The process of acquiring a glider pilot certificate requires not only dedicated instructors but also a group of dedicated Pilot Examiners to give the practical test and issue the pilot certificate.  In a previous article I discussed the need for pilots to step up and become instructors to share their knowledge with others and help them move through the learning curve associated with the pilot certification process.  Standardization of instruction is a major safety issue that the Soaring Safety Foundation (SSF) is trying to address.  However, the CFIG training offered by the SSF in currently voluntary and it is actually possible for a CFIG to never attend a glider revalidation clinic nor attend any glider specific training.  This can happen if the CFIG is also a CFI in airplanes or helicopters and chooses to always get his recertification in one of those areas as opposed to gliders.  This is a safety issue that needs to be addressed by the FAA in the future if we are ever to have true standardization within the glider training process.  However, this article is not about instructors.  Rather this article deals with the next level up.  That is, the FAA Glider Pilot Examiner who is the one who “completes to loop” involved in getting a glider rating.


Currently there are less than 75 FAA Pilot Examiners in the United States who are designated as Glider Pilot Examiners.  Only ten of those have multiple examiner designations.  That is, approximately 65 of these examiners are only glider pilot examiners with no other examiner authority.  With this information we can see that there are two areas of concern that need to be addressed and can be addressed by the FAA.  First off there is a lack of glider examiners in the US.  We simply do not have the number of examiners in the right places needed to adequately service the soaring community.  I have students or pilots who want advanced ratings coming to Bermuda High from the entire Eastern United States.  While I would like to think this is because I am such an excellent Pilot Examine, the truth is they come to me because they cannot find an examiner in their location.  This is not good and the FAA recognizes this. 


The second area of concern involves both the initial training of Glider Pilot Examiners as well as their recurrent training that is required every two years.  With all the tasks that the FAA currently has on its plate it is not practical to expect them to develop a program specifically designed for Glider Pilot Examiners since this area is such a small portion of their entire FAA pilot examiner training program.  However, imagine a training program that not only teaches the generic areas of being a pilot examiner but also emphases current safety issues that exist in the soaring community.  This program would then lead to examiners putting special emphasis during the practical test on safety problem areas in soaring.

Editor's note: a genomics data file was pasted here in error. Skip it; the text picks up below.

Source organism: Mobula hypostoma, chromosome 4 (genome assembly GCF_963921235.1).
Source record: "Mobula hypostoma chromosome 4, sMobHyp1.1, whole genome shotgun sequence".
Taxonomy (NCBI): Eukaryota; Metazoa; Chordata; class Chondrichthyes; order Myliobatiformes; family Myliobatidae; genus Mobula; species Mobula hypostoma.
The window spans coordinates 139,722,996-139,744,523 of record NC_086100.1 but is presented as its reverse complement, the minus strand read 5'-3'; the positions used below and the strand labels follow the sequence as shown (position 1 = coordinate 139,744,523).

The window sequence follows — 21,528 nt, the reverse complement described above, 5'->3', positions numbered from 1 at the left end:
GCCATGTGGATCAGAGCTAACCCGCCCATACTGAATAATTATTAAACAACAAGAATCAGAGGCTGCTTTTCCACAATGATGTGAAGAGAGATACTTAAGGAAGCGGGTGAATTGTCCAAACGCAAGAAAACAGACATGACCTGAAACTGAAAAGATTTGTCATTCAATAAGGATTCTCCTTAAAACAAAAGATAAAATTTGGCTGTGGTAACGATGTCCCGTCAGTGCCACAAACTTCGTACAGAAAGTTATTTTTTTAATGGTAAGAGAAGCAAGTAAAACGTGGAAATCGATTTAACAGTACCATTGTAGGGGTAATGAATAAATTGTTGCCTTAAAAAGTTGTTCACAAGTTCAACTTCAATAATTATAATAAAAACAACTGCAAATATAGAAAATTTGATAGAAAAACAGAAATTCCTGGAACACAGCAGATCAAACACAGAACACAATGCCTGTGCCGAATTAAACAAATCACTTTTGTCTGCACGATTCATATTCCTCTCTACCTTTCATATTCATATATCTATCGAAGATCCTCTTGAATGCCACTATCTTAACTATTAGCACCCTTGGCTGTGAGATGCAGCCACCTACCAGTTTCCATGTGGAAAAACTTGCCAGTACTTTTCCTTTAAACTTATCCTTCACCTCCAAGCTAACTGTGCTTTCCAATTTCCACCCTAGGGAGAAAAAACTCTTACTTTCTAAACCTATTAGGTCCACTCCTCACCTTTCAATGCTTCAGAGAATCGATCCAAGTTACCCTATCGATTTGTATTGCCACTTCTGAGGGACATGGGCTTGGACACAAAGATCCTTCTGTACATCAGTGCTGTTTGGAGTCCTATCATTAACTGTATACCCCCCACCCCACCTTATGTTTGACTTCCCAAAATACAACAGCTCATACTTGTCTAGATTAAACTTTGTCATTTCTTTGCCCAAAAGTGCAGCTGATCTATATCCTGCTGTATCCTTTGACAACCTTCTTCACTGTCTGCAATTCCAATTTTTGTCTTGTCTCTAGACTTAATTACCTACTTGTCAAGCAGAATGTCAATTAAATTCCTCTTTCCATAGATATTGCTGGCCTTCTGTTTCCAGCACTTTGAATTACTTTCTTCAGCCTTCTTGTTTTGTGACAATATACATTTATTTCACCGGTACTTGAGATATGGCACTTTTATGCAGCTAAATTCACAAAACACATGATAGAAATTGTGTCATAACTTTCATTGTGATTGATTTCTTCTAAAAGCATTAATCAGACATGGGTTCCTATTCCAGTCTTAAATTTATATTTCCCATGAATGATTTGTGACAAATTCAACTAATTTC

So we have two areas that need to be addressed relating to Glider Pilot Examiners.  First there is the need for more Glider Pilot Examiners.  Second, there is a need for glider specific training programs that could, if developed, improve the glider examining process that, in turn, could lead to improved safety throughout the soaring community.  Your SSA President, Larry Sanderson, and I spent a day in Washington on June 24th discussing these issues with the FAA.  The final results of these discussions are still yet to be determined.  However, with some “outside the box” thinking the SSA, with the approval, help and oversight of the FAA, could solve both of these areas of concern by assuming some of the glider examiner training responsibilities as well as assisting the FAA in identifying those geographic areas where examiners are needed and additionally identifying those individuals who could be examiners in those areas.  But as usual there is a price for improved service and safety.  Should the SSA and the FAA come to an agreement on a solution to these areas of concern the SSA would need to figure a way to fund these improved programs.  One method may be to charge a fee to the applicant for a glider rating.  Initial SSA expense estimates suggest that a fee of $25 per applicant would cover the costs of these improvements.  Considering the overall cost of getting a glider rating this fee seems to be reasonable.  Your thoughts on this concept would be appreciated, as the SSA exists to service its members.  The question is “Would you be willing to pay an additional $25 “examiner fee” when taking a “check ride” for having more examiners who are better trained?”  Think it over and let Larry or me know your thoughts.


Fly Safely and Have FUN!



Frank Reid